We can’t keep quiet anymore

“They say that Argentines abroad are giving a false image of Argentina”

(Mothers of Plaza de Mayo, 1977)

They accuse us –Raúl Zaffaroni and me- of “illegal practice of law” when the presentation of Amicus Curiae at local levels is a prerogative of any person, it is not even necessary to be a lawyer. The “illegal” practice of law (asking migration to “investigate” if we are in the country when we have not been in it for months, preventing Zaffaroni from seeing Pedro Castillo because he did not have his lawyer’s card with him… issuing extravagant statements so that foreign lawyers “cannot visit the prisons of Peru, to say that the massive protests are “red ponchos” sent by Evo Morales to “sabotage” Peruvian politics) is that of those who, without respecting the procedural norms, dismiss irregularly against a president, unduly usurping political and constitutional power and conspiring in his duties to commit serious state crimes. 70 deaths are an unsustainable international scandal for any democratic government. Another boy died yesterday. He was 22 years old. 36 pellet marks on him body. He wasn’t even a protester. He was hiding behind a tree. The police shot him at point blank range. No mercy. Pure barbarity. Everything is filmed. Rosali no Flores was her name.

There is a specific regulation to use pellets but it is not respected. You must be 35 meters away from a person to shoot them. The Peruvian police use it less than a meter away!

Every time the dead are mentioned, the Peruvian media (with some honorable exception such as The Republic or Hildebrant’s medium, fighting with Castillo but honest in his journalistic exercise) look the other way. Nobody wants to say anything. It seems incredible that almost 70 corpses can be hidden. But the media siege in Peru is very strong. What is already intolerable is the silence of the rest of the Latin American countries, with two honorable exceptions: Lopez Obradorin Mexico, the main support of Castillo and his family (cultivator of the Puebla Group), and Gustavo Petro, in Colombia, perhaps the most lucid and prepared president in the region today. Evo Morales (a friend of Castillo, who supports Bolivia’s exit to the sea, exiled in Argentina after the Janine Agnes coup, backed by the OAS, dear Evo is prohibited from entering Peru) and Gabriel Boric (the only president to speak of Peru’s coup at Celac in Buenos Aires) have also made clear statements. But all leaders should do it now. To be silent when it is necessary to express oneself is to be an accomplice of the horror. And in Peru there is a massacre.

In Argentina there are women from AMPAEF, who came to ask for justice and reparation in the international human rights forum. They are women from the southern Andes, who were forcibly sterilized during the Fujimori dictatorship. Castillo supports them. Since Castillo was illegally ousted, the Huancabama women’s house was looted and the women, victims of forced sterilization who lived there, thrown onto the street. They have nowhere to live.

The Peruvian embassy in Spain also does not respect the serious exercise of freedom of expression. They have reached the international role – typical of any dictatorship – of formally complaining to a newspaper (The country, from Spain) for the mere fact of having conducted an interview. Dissenting voices cannot be silenced. Less those who denounce serious crimes. They think that Europe handles its media with the same discretion as in Peru, where the vast majority still do not dare to denounce the 70 deaths and the repression of hundreds who preferred not to go to hospitals out of fear, despite being injured, for fear of being denounced for the mere fact of demonstrating, of exercising their right to protest. In Peru there is no longer a democracy.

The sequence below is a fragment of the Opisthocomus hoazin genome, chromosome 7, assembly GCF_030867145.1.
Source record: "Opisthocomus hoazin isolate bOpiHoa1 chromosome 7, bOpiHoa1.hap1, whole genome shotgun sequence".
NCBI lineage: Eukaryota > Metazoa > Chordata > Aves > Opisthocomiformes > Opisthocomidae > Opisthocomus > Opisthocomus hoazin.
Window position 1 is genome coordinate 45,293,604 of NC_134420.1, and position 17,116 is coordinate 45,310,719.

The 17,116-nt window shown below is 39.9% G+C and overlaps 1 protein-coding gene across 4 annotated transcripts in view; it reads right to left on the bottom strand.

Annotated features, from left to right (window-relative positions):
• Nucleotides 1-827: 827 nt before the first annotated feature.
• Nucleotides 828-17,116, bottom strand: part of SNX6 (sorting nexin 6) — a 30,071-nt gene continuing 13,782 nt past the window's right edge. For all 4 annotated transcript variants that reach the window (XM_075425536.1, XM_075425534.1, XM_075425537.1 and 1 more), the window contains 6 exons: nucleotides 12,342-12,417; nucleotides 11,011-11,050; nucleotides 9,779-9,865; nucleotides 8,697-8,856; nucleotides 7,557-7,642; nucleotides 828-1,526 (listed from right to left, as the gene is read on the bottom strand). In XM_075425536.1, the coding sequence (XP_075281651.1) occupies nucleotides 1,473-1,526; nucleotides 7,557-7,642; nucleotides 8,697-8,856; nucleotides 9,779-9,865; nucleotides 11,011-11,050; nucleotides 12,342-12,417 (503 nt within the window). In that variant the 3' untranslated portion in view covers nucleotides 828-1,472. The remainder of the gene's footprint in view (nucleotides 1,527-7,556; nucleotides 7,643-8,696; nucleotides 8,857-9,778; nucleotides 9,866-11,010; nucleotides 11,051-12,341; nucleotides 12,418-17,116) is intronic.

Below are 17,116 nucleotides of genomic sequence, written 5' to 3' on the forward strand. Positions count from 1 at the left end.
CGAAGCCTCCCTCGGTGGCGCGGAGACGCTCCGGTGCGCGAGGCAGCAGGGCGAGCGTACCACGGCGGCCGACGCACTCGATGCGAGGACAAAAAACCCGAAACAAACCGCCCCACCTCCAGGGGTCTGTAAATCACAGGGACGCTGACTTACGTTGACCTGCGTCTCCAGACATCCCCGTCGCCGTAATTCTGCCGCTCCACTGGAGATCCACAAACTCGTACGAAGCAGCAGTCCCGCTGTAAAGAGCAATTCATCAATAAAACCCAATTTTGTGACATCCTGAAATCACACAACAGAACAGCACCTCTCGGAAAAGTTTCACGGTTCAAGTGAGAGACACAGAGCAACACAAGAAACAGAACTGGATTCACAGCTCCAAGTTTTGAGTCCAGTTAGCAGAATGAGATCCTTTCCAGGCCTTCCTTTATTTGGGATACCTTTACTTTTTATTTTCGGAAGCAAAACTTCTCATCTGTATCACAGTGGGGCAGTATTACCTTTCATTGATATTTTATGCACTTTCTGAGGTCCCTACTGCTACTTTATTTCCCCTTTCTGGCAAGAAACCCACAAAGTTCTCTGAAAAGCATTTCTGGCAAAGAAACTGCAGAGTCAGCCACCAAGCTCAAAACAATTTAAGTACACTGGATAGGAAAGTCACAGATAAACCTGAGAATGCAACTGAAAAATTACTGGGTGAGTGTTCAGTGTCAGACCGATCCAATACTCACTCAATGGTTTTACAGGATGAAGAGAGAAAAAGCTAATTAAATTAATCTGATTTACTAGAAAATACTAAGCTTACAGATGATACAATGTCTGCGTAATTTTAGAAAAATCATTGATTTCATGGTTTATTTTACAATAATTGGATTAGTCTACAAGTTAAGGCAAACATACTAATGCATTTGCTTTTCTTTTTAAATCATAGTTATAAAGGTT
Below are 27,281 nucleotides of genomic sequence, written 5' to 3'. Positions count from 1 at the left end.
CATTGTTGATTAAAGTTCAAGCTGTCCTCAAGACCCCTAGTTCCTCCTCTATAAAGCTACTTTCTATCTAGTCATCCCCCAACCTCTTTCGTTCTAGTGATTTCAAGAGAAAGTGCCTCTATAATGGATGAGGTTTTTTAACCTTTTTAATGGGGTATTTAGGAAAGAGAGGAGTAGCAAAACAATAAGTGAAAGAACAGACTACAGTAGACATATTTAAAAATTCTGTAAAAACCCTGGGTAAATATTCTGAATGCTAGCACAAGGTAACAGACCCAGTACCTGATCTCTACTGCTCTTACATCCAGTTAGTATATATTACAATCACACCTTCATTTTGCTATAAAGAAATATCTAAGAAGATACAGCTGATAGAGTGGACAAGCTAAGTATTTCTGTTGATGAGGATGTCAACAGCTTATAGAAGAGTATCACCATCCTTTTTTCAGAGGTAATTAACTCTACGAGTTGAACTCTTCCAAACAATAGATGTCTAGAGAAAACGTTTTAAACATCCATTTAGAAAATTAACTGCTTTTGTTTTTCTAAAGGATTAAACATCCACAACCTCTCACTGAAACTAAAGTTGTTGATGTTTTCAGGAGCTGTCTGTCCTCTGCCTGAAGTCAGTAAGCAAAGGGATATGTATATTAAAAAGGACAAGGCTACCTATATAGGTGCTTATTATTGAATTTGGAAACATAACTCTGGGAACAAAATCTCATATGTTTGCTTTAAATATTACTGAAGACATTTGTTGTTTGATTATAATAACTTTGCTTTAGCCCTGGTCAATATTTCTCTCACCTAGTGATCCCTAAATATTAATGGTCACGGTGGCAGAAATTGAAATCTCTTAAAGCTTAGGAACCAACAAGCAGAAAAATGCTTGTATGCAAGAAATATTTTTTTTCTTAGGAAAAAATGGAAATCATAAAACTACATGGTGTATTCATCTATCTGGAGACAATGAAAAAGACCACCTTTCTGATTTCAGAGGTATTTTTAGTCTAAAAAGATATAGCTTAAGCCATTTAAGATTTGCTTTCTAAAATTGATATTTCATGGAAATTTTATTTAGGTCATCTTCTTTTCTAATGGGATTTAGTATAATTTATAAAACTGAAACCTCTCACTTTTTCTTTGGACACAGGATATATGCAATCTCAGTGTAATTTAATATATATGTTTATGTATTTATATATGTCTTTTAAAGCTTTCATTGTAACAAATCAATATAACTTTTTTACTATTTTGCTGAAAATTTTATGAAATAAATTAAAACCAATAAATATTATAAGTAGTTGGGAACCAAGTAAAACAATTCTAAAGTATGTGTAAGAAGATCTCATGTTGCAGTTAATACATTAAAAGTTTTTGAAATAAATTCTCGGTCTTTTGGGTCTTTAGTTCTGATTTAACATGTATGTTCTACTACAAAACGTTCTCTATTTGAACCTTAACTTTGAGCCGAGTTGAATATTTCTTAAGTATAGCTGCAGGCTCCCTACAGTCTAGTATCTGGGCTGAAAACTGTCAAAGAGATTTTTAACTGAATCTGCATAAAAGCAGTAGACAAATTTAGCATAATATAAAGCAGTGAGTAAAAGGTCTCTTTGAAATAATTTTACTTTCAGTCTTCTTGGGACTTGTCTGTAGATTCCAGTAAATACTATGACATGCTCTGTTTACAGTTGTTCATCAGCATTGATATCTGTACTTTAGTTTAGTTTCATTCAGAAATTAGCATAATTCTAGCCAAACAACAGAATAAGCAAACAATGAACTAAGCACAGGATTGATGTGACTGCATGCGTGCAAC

The Minister of Justice of Peru (like Cateriano, a former minister, very friend of Vargas Llosa, who justified the illegal war in Iraq and dares to speak of “cynicism” when the government that he recognizes murdered 67 people) answers my interview with The country saying a non-legal outrage on Twitter: that Castillo is in prison “purging his crimes.” It is surprising that a Minister of Justice makes such a serious mistake! Pretrial detention is not to purge a crime!, Mr. Minister! It is to alleviate a procedural risk, which is very different. Any law student knows this. It is basic criminal procedure law. Something basic, but that in Peru is not respected. (Judge Cesar San Martin, who signed the preventive order against Castillo, received and honored Gunter Jakobs at the Peruvian courthouse, a cultist of the enemy’s anti-liberal criminal law, which is used to reduce guarantees that we, with Zaffaroni, do defend !) Instead of answering my interviews in the international press, the minister should apologize to the parents and brothers of Rosalino Flores, assassinated during his government. “We are missing 70 brothers”, reads on the walls of Ayacucho. We are with them. We did not travel to Peru with Zaffaroni to be lawyers for anyone, as the press misinforms. We went to receive an honorary doctorate from Cusco (the same place where Rosalino was assassinated) But the people desperately asked us for help on the street. Andean women with tears of rage and pain held our hands. And we are going to give it to you. Because it is a sister town with which history unites us. And because one is a lawyer for that.

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